2 posts tagged education innovation
“Now, a small group of cognitive scientists is arguing that schools and students could take far more advantage of […] perceptual learning,” the New York Times reports.
Start observing this “perceptual learning” trend closely and you’ll see a fast-approaching revolution in the way students learn, as powerful as anything described in Thomas Kuhn’s Structure of Scientific Revolutions.
More from the NYT article:
The brain is a pattern-recognition machine, after all, and when focused properly, it can quickly deepen a person’s grasp of a principle, new studies suggest. Better yet, perceptual knowledge builds automatically: There’s no reason someone with a good eye for fashion or wordplay cannot develop an intuition for classifying rocks or mammals or algebraic equations, given a little interest or motivation.
I saw a glimpse of the future last week as I walked around our Acton Academy elementary school during “free time”:
- A six-year-old was learning Chinese on Rosetta Stone.
- An eight-year-old was blazing through algebra problems on “JiJi” math, so he could compare its effectiveness to Kahn Academy.
- A nine-year-old was competing in math online against a European high schooler using Manga High.
Does this new, student-centered “perceptual” approach work? Yes, demonstrably—much more powerfully than the rote, top-down, assembly-line approach I’ve written about before. And the teacher’s role (and associated costs) is transformed. With student-centered learning, I believe that we can expand the student-teacher ratio from 15 or 20 to 1, to 36 to 1, which will dramatically reduce the cost of education.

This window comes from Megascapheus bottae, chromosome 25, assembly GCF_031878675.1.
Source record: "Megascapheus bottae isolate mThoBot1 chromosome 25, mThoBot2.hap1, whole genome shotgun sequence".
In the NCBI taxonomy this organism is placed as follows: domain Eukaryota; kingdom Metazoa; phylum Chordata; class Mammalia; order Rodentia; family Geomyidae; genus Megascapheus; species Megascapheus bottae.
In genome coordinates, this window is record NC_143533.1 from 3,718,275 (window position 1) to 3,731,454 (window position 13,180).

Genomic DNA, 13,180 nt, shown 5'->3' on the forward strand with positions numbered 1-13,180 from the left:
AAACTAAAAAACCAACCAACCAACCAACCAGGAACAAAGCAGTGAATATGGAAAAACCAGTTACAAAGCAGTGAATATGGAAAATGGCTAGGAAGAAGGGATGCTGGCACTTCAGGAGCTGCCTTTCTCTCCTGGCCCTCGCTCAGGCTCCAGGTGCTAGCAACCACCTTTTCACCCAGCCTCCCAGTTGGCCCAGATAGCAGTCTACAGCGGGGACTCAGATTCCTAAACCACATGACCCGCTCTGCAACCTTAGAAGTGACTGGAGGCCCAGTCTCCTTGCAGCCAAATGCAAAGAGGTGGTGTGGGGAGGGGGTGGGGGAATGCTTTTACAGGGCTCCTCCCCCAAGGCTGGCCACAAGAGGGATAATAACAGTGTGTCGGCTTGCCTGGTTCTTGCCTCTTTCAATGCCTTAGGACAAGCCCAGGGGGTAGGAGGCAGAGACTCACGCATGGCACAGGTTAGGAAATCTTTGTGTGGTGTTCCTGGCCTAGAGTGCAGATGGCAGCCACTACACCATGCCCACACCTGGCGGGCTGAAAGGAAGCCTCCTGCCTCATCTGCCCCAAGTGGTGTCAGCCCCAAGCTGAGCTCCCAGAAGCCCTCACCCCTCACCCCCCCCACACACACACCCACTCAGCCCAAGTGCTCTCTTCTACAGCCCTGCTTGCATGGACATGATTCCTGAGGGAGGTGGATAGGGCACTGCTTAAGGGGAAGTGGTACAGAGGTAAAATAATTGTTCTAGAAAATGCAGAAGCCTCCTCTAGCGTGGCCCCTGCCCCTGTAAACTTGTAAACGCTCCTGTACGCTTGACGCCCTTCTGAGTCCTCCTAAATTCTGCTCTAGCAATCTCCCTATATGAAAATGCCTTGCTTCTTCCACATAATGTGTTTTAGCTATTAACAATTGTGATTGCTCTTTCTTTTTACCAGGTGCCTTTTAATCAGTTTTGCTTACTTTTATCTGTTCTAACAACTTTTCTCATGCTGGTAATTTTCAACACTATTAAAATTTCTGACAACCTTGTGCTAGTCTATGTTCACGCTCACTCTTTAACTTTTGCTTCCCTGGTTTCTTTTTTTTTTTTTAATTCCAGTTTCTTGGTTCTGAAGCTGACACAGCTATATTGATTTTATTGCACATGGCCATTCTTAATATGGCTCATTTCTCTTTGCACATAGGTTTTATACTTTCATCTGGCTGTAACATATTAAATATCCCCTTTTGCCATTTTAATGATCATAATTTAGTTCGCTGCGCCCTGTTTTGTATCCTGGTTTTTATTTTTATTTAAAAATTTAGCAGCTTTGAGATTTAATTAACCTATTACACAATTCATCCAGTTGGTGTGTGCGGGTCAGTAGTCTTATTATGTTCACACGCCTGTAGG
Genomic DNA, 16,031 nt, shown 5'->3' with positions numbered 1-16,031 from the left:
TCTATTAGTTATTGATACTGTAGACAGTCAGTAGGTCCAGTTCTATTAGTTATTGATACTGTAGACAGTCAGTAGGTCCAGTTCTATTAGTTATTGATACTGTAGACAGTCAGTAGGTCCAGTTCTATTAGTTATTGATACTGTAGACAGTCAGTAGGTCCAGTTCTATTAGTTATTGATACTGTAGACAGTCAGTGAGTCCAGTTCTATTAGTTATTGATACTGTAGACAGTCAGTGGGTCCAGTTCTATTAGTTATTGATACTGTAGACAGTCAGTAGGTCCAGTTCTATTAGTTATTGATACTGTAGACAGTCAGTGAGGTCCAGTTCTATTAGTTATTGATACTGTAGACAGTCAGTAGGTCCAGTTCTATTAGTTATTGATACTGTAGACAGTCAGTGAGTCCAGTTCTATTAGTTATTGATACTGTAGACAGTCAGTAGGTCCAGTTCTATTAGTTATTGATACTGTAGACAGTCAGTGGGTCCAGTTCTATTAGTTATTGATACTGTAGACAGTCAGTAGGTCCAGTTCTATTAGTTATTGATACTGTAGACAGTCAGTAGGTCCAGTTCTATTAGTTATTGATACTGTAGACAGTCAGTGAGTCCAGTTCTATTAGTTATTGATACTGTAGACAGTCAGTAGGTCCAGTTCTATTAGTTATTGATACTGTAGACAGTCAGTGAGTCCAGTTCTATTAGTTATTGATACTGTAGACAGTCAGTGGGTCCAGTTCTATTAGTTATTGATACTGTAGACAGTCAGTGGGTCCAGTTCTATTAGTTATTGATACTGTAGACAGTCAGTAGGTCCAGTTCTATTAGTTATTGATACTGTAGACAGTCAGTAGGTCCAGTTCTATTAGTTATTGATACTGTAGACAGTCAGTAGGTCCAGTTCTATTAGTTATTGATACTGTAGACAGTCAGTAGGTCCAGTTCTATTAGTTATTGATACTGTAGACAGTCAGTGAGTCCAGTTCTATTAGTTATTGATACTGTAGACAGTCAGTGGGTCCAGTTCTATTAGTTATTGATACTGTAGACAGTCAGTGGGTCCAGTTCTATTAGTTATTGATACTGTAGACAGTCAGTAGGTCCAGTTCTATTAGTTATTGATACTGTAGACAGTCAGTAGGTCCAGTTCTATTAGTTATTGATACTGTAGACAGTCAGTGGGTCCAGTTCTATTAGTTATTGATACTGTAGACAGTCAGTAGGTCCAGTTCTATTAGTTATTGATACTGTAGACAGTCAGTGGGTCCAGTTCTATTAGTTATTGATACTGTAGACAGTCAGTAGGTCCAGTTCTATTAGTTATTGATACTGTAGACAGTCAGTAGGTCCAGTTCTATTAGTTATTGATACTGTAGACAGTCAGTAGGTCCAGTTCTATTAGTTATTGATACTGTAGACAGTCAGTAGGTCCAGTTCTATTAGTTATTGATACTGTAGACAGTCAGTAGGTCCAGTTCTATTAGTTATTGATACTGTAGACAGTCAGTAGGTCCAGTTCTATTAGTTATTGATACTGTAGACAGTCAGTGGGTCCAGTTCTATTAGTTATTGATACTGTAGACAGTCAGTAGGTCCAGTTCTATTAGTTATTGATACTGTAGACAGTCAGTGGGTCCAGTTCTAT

We’ve been using this kind of learning at Acton Academy since the school started twenty months ago. Our students advanced more than two grade levels in reading and math in their first ten months, and based on last month’s new round of testing, they’re now 3+ grade levels above age. (And half of our elementary-aged students maxed out the test’s ninth-grade limit, so we really don’t know how far they have advanced.)
And it’s not just us: the Academy joins 40 other blended schools recognized for combining the latest adaptive software for skills with project-based learning. It’s spreading across the country.
For more on this approach, check out Unschooling Rules by Clark Aldrich, a thought leader in this field (full disclosure, I wrote the foreword). If you want a glimpse of what’s to come, Clark’s work is a must-read for any parent or educator wanting to raise or teach kids in the 21st century. And it’s filled with the kinds of perceptual, bottom-up learning techniques being taught by some of the best K-12 institutions in the nation.